EPISODE 144: The Elements of a Great Educational Game [PODCAST]

The Every Classroom Matters Show: Matthew Farber, Expert on Gaming in the Classroom

Matthew Farber does a masterful job of explaining game mechanics, Bartle's player types, and how to use gaming in the classroom. In Episode #144 of Every Classroom Matters, Matt also talks about game design as it relates to the classroom and how he uses questions to level up his classroom design.

Listen to ECM #144 with Matthew Farber

He also relates the “magic circle” of play with the zone of proximal development. Matthew is helping create a common design grammar between game design and what is happening with education. He teaches his middle school students about Game Mechanics and Bartle's player types as part of a game literacy he builds in his classroom.

Note from Vicki: If any of you follow educational gaming and know anything about “real” game design, you'll know that many in education are blindly trying to figure it out without applying research and terminology from the rapidly maturing game-design industry. You can't slap points and badges on it and say you're gamifying!

Matthew Farber's new book Gamify Your Classroom: A Field Guide to Game-Based Learning (New Literacies and Digital Epistemologies), is a must-read for those working with games in the classroom. Matt includes both research and practical classroom ideas in each chapter. (I love it when classroom teachers write as they teach, the result is a fresh book that really WORKS in the classroom. That is what Matt has done with his book.)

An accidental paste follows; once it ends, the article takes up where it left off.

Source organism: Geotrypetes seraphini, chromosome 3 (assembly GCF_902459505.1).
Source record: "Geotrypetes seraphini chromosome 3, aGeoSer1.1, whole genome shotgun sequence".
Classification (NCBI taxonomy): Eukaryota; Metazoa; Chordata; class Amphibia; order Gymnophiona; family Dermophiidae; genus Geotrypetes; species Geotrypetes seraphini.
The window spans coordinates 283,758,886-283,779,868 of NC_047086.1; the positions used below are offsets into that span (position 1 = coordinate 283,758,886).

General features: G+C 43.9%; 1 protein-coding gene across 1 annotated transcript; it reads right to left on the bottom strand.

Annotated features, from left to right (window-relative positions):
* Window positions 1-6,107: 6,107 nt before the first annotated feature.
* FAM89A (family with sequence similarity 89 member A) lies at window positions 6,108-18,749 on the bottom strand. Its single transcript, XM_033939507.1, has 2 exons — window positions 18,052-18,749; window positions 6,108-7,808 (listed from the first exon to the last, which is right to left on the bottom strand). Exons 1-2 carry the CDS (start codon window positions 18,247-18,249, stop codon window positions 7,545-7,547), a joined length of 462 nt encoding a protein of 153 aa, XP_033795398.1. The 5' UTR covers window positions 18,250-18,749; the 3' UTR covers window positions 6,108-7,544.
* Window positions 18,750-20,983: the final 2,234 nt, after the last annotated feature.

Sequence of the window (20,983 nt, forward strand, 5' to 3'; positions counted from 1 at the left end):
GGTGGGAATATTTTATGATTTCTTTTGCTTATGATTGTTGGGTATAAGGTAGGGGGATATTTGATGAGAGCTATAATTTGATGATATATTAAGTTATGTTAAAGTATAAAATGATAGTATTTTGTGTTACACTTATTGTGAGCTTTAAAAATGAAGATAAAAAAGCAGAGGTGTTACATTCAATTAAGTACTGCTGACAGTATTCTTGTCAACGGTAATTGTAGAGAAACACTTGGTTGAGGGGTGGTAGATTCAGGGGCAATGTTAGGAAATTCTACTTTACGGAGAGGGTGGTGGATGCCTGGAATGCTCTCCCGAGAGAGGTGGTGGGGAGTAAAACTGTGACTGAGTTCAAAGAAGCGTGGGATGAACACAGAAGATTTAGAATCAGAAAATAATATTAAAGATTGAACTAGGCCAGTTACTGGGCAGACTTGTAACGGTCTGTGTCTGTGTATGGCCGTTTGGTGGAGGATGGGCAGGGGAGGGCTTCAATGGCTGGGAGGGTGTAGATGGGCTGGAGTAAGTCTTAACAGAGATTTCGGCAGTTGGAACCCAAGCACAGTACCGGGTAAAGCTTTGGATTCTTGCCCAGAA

It is fascinating to hear Matt talk about a conversation he had with Richard Bartle about the misapplication of Bartle's player types in game design.

I especially enjoyed Matt sharing how he taught his sixth grade students social studies lessons about the Columbian exchange. It helps me picture how to use games by using game stations.

Some must-have takeaways that Matt mentioned in this episode:

Matt points out that game designers keep asking questions and iterating. He challenges us to do it in our own classroom. You can follow @MatthewFarber on Twitter and his blog on Edutopia.


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